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Another Way Your Heart Can Give Out on You

Study looks at impact of newly recognized form of congestive heart failure

FRIDAY, Oct. 25, 2002 (HealthDayNews) -- A newly recognized type of congestive heart failure kills more Americans than the more widely known form of the disease.

A new study makes that claim in a recent issue of the Annals of Internal Medicine.

The newly recognized form is called diastolic heart failure. It occurs when the heart contracts normally but doesn't fill with enough blood. The more widely known form is called systolic heart failure and it occurs when the heart doesn't contract normally.

In both forms, the body fails to get the necessary amount of oxygenated blood to meet its needs.

"Even though the recently recognized form, called diastolic heart failure, is less deadly in individuals, it produces more deaths nationwide because of its much higher prevalence," says study author Dr. Dalane W. Kitzman, a cardiologist at Wake Forest University Baptist Medical Center.

"In our study of older adults with heart failure, over twice as many participants had diastolic heart failure, suggesting that a key to reducing heart failure deaths is successful treatment of this second type," Kitzman says.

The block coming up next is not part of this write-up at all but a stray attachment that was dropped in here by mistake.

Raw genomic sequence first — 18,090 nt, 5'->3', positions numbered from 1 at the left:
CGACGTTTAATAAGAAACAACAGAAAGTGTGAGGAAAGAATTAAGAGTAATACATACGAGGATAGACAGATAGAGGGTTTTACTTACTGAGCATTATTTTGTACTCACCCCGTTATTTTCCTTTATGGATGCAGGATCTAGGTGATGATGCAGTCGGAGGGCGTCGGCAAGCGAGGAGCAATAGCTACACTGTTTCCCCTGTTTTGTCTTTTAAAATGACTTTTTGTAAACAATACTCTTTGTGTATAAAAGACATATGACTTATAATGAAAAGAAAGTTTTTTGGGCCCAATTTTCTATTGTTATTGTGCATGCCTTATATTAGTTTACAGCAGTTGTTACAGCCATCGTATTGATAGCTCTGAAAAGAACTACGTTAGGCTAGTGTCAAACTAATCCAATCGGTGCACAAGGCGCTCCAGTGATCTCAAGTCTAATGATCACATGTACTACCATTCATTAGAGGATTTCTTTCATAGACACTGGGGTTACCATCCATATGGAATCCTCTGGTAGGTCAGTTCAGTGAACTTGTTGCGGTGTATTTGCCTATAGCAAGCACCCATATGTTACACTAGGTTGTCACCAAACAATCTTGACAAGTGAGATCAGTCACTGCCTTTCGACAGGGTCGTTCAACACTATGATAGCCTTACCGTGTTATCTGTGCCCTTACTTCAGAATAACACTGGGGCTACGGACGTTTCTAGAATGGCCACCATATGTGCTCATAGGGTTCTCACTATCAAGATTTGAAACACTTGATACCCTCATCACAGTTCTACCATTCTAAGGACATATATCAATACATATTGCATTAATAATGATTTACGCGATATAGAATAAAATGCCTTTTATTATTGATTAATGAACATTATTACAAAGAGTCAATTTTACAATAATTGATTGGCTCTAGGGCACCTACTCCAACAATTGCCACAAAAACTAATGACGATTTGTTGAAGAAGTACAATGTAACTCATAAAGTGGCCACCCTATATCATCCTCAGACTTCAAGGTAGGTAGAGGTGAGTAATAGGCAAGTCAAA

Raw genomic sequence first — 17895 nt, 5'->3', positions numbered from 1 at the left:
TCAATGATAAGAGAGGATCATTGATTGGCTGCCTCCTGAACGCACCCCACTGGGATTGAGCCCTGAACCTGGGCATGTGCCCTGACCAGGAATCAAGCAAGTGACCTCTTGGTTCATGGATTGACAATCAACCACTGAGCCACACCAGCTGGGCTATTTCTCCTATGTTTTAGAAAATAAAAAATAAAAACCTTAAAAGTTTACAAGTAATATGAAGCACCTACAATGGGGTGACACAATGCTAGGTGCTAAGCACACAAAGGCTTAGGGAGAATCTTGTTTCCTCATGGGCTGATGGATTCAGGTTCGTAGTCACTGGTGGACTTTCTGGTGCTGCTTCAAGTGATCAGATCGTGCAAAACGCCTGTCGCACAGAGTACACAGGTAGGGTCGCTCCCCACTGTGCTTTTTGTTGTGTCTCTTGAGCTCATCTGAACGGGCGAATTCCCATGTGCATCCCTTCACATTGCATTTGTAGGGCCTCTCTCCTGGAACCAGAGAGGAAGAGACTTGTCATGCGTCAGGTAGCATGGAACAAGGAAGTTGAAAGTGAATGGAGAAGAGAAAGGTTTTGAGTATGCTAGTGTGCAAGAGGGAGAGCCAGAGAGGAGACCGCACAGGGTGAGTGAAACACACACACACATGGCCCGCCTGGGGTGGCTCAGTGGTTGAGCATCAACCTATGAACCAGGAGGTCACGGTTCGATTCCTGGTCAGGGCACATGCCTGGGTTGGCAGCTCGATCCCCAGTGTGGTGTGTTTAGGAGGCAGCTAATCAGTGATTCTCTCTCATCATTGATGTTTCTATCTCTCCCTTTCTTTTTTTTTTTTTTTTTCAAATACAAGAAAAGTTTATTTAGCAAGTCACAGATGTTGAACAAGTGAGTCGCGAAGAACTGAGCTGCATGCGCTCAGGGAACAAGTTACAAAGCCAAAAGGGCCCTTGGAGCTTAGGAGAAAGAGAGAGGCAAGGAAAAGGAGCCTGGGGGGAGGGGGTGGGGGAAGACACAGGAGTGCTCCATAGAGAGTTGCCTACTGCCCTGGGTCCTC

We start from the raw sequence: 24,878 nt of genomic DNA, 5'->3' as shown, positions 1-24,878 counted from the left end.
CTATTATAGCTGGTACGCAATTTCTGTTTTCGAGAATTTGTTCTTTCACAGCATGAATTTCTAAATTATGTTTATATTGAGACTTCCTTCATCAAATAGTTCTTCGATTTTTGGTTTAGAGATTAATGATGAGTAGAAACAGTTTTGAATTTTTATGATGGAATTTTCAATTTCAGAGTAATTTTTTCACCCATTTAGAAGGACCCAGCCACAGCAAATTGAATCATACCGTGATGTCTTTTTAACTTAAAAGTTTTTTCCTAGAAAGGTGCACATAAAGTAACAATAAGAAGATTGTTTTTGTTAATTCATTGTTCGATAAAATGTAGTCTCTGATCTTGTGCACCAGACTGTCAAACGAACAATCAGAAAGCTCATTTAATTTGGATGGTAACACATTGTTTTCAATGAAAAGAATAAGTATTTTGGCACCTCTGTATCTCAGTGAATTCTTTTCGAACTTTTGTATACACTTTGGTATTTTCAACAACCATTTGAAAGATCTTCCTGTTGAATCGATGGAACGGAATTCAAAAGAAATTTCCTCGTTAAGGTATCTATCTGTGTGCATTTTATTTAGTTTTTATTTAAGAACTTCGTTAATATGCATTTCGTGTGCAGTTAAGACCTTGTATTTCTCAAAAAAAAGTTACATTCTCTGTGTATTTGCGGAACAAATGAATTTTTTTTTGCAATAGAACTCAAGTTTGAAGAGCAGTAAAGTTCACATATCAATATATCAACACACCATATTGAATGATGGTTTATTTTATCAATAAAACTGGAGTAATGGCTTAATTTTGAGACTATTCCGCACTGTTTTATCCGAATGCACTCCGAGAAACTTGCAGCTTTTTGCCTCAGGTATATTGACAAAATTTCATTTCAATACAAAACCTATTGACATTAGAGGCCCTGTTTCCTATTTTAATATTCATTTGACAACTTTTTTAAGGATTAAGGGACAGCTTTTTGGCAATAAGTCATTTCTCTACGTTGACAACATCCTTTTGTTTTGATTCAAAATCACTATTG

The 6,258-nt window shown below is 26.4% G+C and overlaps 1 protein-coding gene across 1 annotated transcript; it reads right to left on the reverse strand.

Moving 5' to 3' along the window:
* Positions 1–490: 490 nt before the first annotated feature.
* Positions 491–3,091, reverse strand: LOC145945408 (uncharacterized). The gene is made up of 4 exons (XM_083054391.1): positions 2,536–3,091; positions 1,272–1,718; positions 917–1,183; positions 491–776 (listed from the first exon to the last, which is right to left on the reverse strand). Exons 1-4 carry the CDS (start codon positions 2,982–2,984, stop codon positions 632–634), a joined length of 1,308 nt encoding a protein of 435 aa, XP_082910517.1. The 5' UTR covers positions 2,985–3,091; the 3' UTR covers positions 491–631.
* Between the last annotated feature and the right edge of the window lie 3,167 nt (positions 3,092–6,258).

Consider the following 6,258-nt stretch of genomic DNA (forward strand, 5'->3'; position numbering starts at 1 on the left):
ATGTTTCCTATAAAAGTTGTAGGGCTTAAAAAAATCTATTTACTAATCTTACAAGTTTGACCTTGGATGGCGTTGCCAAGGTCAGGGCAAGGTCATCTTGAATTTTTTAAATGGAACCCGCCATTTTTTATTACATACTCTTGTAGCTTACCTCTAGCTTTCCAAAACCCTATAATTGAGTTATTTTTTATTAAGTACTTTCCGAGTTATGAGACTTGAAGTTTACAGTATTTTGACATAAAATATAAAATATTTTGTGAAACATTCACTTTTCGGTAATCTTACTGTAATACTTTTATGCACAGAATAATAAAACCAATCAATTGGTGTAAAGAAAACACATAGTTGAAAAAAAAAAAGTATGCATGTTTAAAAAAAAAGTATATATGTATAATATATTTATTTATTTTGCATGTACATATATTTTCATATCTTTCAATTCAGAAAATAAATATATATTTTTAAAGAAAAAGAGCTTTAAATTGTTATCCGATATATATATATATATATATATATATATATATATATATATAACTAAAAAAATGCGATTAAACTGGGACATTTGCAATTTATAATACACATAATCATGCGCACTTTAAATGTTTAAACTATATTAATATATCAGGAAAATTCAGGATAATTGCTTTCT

The researchers examined data on cardiovascular disease in more than 5,000 adults over age 65 in four U.S. communities. They compared outcomes in four groups of people: diastolic heart failure; systolic heart failure; no heart failure; and those with no symptoms of heart failure but with weakened heart contraction that usually precedes systolic heart failure.

People with systolic heart failure had a 15.4 percent death rate, compared to 8.9 percent for people with early signs of systolic heart failure. The death rate was 8.7 percent for people with diastolic heart failure and 2.5 percent for people with no heart failure.

While the death rate was higher for people with systolic heart failure, there were more than twice as many people with diastolic heart failure. That means that diastolic heart failure actually caused more deaths, the researchers say.

The study challenges the idea that diastolic heart failure is not as serious a problem as systolic heart failure.

"People have thought these patients don't have high mortality. But this research shows that there is a significant mortality among elderly people with congestive heart failure - regardless of which type they have. This is a significant public health problem that we need to learn more about treating," Kitzman says.

More information

To learn more about congestive heart failure, go to the American Heart Association.

SOURCE: Wake Forest University School of Medicine, news release, Oct. 17, 2002
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